Cai Changgui ready to perform in Rio

Release Time:2017.04.01   Author:The Site Editor  Viewed:

Cai Changgui ready to perform in Rio

With only one month until the start of the Rio 2016 Paralympic Games, China men’s goalball team is getting physically and mentally ready in the city of Hangzhou, Zhejiang.


But the team’s main concern, as stated by their top goalball player Cai Changgui, is not strength or conditioning, but jetlag.


“We are adjusting our bodies to get ready for the time difference in Brazil. We start with six hours and then we do the whole 13 hours,” Cai explained.


“We do this early on because there is a lot of mental pressure. In goalball, knowing the goal is right behind you and not being able to see it adds so much more pressure.”


Cai was the 2015 IBSA Asian-Pacific Championships’ top-scorer with 19 points, leading the team to the continental title after an 8-4 win over Iran in the final.


“I feel even better this year than I did last year. I am mostly a defenceman, but now I also take part in the offence and get to score goals,” he said.


The 33-year-old, who won gold at Beijing 2008, has also learned from his mistakes in London, where he was sidelined on doctor’s orders but still ran away from hospital at the last minute to play in the Paralympic tournament.


“My right eye was infected and I was put on IV for three days and nights. I did not eat anything. I did not move or go anywhere until the first day of competition,” he said.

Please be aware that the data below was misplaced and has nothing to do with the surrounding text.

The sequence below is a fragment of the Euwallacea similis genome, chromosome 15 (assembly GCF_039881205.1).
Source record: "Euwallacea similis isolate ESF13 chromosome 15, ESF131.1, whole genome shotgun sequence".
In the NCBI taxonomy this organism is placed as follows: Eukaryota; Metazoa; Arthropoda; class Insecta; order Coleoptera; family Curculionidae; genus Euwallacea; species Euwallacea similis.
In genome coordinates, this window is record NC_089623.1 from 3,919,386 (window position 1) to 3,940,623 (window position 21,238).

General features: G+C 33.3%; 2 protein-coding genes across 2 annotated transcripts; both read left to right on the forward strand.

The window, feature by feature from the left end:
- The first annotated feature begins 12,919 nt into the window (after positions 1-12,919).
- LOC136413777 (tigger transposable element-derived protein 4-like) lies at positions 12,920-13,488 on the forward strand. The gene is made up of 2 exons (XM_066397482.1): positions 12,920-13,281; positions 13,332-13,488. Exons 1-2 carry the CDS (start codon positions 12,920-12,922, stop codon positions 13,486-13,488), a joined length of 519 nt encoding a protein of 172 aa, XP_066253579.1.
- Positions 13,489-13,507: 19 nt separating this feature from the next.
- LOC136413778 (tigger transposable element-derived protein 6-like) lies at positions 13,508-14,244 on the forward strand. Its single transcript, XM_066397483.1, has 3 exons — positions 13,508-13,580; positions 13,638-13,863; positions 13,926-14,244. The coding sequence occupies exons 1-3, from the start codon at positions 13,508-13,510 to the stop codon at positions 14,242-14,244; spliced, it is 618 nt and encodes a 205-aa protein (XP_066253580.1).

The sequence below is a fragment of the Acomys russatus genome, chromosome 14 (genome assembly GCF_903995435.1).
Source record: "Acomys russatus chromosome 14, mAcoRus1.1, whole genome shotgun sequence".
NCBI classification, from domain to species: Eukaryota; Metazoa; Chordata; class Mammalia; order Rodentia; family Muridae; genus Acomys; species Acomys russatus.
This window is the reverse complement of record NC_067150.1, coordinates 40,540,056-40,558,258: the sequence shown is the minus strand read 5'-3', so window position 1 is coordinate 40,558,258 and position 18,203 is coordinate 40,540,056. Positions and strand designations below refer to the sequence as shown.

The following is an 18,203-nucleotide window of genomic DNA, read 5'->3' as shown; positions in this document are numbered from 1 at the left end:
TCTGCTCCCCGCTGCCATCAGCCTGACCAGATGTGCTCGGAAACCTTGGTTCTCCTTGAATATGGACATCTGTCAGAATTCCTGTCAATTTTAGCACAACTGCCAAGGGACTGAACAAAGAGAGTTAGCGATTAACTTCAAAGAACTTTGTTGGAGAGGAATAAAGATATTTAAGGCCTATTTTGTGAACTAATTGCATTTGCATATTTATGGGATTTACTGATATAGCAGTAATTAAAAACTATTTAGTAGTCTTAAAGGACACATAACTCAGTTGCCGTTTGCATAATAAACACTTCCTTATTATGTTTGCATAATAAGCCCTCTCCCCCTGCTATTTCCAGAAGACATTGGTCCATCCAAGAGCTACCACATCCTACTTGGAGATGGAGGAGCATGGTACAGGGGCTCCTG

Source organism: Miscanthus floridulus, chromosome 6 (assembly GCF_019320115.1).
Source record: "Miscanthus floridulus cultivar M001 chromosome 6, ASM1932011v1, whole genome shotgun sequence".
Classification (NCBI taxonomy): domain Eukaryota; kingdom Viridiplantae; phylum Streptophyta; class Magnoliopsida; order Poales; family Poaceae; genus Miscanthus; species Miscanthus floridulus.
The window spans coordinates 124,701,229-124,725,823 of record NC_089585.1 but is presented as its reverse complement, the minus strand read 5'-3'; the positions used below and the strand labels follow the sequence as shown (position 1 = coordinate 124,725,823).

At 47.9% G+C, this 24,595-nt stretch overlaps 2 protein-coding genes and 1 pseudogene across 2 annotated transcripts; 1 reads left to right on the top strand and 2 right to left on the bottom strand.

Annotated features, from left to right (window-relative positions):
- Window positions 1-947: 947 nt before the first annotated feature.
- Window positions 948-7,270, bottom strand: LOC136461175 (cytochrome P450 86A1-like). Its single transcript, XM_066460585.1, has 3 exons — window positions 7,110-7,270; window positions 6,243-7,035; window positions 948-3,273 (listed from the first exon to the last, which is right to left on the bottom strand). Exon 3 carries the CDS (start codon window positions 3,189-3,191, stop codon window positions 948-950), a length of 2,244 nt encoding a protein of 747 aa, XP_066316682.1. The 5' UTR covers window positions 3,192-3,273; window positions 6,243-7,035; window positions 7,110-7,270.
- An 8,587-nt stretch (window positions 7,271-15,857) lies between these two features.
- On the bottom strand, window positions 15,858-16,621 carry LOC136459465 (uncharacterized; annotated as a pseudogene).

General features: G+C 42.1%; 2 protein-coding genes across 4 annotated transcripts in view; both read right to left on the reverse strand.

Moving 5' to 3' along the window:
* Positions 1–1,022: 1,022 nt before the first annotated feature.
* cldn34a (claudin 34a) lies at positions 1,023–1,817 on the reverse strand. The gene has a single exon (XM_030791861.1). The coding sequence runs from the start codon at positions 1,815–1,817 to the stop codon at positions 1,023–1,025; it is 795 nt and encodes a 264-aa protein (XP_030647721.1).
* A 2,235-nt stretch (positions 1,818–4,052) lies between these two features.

“They put me on bed rest, but I snuck out and played anyway. Going into quarterfinals, we were second in our group.


“But then, my body could not handle it. I was too fatigued and we ended up losing against Lithuania.”


Cai does not want his past impulsiveness to define him, and he has learned his lesson.


“This time, I do not want to get injured or sick. If anything happens, I have to immediately let someone know. I cannot put everything on my shoulders,” he said.


The goalball player is confident what happened in London will not happen again, and that the hard work the Chinese team has been putting in will be paid off.


“We have been in intensive training since coming back from the Asian-Pacific Championships last year. We are still considered the dark horses, so we are not afraid to give it everything,” he said.


At Rio 2016, China was drawn in a tough-looking Group B together with reigning Paralympic champions Finland, USA, Lithuania and European champions Turkey.


Still, Cai has other things to look forward to once he steps foot in the Paralympic Village.


“I love it when we go in and meet all the athletes. I am excited to play video games at the arcade as well. They have so many games that we never get to play when we are training,” he said.


As for the legacy he wants to leave in Rio, Cai refuses to be acknowledged as merely just a blind person.


“I am an athlete first and foremost, and I want other blind people in China to know they can also go out there, do something and be great at it,” he said.